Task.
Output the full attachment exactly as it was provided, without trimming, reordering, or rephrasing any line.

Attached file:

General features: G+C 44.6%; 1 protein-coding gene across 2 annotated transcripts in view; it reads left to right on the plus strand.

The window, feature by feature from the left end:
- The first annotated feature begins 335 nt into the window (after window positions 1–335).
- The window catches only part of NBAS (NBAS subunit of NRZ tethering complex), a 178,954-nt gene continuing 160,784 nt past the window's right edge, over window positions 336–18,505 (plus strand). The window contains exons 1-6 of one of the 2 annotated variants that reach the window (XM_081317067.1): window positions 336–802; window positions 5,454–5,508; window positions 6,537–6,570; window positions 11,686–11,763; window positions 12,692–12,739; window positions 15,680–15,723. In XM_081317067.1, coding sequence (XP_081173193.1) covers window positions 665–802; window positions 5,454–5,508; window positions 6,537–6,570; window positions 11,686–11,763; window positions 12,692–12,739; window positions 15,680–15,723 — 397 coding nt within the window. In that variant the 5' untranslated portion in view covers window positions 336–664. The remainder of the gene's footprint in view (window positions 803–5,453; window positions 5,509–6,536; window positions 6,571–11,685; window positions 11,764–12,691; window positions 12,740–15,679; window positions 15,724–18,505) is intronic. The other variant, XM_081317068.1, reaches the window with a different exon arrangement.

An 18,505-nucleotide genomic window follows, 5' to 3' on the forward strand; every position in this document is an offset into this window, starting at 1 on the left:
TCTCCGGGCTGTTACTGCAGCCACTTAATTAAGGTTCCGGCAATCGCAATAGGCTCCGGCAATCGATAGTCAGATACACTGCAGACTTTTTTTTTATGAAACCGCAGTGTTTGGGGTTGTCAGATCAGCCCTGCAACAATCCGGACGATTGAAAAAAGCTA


General features: G+C 44.6%; 1 protein-coding gene across 2 annotated transcripts in view; it reads left to right on the plus strand.

The window, feature by feature from the left end:
- The first annotated feature begins 335 nt into the window (after window positions 1–335).
- The window catches only part of NBAS (NBAS subunit of NRZ tethering complex), a 178,954-nt gene continuing 160,784 nt past the window's right edge, over window positions 336–18,505 (plus strand). The window contains exons 1-6 of one of the 2 annotated variants that reach the window (XM_081317067.1): window positions 336–802; window positions 5,454–5,508; window positions 6,537–6,570; window positions 11,686–11,763; window positions 12,692–12,739; window positions 15,680–15,723. In XM_081317067.1, coding sequence (XP_081173193.1) covers window positions 665–802; window positions 5,454–5,508; window positions 6,537–6,570; window positions 11,686–11,763; window positions 12,692–12,739; window positions 15,680–15,723 — 397 coding nt within the window. In that variant the 5' untranslated portion in view covers window positions 336–664. The remainder of the gene's footprint in view (window positions 803–5,453; window positions 5,509–6,536; window positions 6,571–11,685; window positions 11,764–12,691; window positions 12,740–15,679; window positions 15,724–18,505) is intronic. The other variant, XM_081317068.1, reaches the window with a different exon arrangement.

An 18,505-nucleotide genomic window follows, 5' to 3' on the forward strand; every position in this document is an offset into this window, starting at 1 on the left:
TCTCCGGGCTGTTACTGCAGCCACTTAATTAAGGTTCCGGCAATCGCAATAGGCTCCGGCAATCGATAGTCAGATACACTGCAGACTTTTTTTTTATGAAACCGCAGTGTTTGGGGTTGTCAGATCAGCCCTGCAACAATCCGGACGATTGAAAAAAGCTA